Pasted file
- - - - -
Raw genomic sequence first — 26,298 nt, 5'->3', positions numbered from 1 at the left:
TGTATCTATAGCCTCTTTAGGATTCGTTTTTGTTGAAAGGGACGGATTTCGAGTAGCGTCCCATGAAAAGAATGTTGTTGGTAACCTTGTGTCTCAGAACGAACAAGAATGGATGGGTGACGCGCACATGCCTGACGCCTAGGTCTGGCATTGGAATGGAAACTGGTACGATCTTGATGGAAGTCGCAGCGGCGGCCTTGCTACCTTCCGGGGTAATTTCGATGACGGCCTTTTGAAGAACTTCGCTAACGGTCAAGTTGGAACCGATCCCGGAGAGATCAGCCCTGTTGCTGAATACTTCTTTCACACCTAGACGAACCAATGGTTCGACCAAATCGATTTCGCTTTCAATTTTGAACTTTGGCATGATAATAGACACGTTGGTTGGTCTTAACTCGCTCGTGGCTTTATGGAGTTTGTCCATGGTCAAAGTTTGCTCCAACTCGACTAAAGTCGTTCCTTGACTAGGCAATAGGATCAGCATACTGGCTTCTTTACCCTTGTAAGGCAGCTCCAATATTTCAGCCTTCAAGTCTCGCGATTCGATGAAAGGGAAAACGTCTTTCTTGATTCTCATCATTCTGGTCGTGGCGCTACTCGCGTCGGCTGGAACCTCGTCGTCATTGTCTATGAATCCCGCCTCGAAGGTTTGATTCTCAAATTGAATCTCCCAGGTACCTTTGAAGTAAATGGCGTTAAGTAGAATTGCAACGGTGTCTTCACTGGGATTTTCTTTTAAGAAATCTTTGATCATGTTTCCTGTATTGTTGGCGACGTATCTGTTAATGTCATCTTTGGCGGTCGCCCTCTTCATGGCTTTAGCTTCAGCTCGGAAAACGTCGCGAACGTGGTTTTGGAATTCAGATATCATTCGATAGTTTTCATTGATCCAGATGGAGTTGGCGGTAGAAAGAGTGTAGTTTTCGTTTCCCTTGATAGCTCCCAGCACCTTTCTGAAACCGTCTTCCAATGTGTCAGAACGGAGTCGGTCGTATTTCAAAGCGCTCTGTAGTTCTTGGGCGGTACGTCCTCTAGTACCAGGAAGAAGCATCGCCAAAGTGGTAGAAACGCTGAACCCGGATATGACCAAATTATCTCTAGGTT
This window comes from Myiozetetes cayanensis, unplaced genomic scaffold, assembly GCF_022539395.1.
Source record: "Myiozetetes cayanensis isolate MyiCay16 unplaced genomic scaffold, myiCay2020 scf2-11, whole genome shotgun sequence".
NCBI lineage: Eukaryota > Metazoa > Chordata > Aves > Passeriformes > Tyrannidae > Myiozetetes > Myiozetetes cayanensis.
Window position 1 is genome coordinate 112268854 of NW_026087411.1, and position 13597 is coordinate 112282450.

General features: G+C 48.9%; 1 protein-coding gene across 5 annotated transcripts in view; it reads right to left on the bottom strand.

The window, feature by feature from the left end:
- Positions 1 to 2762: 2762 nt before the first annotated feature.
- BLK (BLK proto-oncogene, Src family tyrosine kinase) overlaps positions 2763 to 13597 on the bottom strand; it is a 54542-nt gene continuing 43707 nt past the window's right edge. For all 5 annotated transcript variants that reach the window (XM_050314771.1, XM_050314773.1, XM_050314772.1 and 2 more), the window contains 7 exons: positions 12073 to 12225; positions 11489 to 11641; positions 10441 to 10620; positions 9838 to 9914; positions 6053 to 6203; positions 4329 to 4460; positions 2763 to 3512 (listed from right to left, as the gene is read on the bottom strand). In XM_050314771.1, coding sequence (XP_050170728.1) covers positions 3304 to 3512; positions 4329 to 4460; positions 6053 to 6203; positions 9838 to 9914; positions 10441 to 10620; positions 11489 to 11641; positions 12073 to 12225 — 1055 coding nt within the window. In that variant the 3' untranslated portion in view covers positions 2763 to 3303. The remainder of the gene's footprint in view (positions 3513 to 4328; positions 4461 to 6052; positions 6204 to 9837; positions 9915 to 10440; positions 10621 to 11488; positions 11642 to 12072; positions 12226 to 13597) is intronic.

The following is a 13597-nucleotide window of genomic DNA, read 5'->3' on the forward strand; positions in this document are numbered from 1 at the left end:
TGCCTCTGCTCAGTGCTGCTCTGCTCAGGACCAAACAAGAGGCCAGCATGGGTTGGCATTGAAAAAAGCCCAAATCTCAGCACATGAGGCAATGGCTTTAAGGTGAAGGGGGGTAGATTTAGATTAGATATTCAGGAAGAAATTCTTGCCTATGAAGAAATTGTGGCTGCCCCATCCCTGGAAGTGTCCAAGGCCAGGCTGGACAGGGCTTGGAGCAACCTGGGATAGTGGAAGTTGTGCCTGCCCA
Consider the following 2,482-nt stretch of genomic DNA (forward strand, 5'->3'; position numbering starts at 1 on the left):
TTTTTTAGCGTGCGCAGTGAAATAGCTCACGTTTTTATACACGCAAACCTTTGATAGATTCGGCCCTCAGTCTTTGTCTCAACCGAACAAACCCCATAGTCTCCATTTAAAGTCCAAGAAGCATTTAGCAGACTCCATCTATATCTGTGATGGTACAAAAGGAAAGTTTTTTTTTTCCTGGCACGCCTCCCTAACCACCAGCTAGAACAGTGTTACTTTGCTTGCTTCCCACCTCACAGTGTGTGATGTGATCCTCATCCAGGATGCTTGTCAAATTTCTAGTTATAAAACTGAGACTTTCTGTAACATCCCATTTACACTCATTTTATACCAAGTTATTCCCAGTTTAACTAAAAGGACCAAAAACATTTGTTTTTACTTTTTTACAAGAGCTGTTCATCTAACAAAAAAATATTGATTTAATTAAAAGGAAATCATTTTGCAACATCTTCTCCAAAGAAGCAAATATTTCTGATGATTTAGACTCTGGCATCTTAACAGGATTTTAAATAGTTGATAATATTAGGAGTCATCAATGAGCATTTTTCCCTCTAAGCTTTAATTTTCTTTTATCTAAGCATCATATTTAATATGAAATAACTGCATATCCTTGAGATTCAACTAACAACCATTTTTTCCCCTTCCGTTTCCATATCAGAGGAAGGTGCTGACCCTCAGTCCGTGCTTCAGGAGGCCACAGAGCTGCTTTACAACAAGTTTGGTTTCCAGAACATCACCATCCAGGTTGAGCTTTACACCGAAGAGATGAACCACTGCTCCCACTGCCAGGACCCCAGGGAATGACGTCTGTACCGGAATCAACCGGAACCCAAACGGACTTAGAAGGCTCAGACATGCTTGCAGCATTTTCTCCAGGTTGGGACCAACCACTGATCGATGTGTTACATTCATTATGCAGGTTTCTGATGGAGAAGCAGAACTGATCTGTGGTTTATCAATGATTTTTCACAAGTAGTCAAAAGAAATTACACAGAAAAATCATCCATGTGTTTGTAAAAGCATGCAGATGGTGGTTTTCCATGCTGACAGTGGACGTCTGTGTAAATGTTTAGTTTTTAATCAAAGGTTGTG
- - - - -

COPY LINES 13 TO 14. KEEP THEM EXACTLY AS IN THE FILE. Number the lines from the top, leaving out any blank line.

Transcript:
Consider the following 2,482-nt stretch of genomic DNA (forward strand, 5'->3'; position numbering starts at 1 on the left):
TTTTTTAGCGTGCGCAGTGAAATAGCTCACGTTTTTATACACGCAAACCTTTGATAGATTCGGCCCTCAGTCTTTGTCTCAACCGAACAAACCCCATAGTCTCCATTTAAAGTCCAAGAAGCATTTAGCAGACTCCATCTATATCTGTGATGGTACAAAAGGAAAGTTTTTTTTTTCCTGGCACGCCTCCCTAACCACCAGCTAGAACAGTGTTACTTTGCTTGCTTCCCACCTCACAGTGTGTGATGTGATCCTCATCCAGGATGCTTGTCAAATTTCTAGTTATAAAACTGAGACTTTCTGTAACATCCCATTTACACTCATTTTATACCAAGTTATTCCCAGTTTAACTAAAAGGACCAAAAACATTTGTTTTTACTTTTTTACAAGAGCTGTTCATCTAACAAAAAAATATTGATTTAATTAAAAGGAAATCATTTTGCAACATCTTCTCCAAAGAAGCAAATATTTCTGATGATTTAGACTCTGGCATCTTAACAGGATTTTAAATAGTTGATAATATTAGGAGTCATCAATGAGCATTTTTCCCTCTAAGCTTTAATTTTCTTTTATCTAAGCATCATATTTAATATGAAATAACTGCATATCCTTGAGATTCAACTAACAACCATTTTTTCCCCTTCCGTTTCCATATCAGAGGAAGGTGCTGACCCTCAGTCCGTGCTTCAGGAGGCCACAGAGCTGCTTTACAACAAGTTTGGTTTCCAGAACATCACCATCCAGGTTGAGCTTTACACCGAAGAGATGAACCACTGCTCCCACTGCCAGGACCCCAGGGAATGACGTCTGTACCGGAATCAACCGGAACCCAAACGGACTTAGAAGGCTCAGACATGCTTGCAGCATTTTCTCCAGGTTGGGACCAACCACTGATCGATGTGTTACATTCATTATGCAGGTTTCTGATGGAGAAGCAGAACTGATCTGTGGTTTATCAATGATTTTTCACAAGTAGTCAAAAGAAATTACACAGAAAAATCATCCATGTGTTTGTAAAAGCATGCAGATGGTGGTTTTCCATGCTGACAGTGGACGTCTGTGTAAATGTTTAGTTTTTAATCAAAGGTTGTG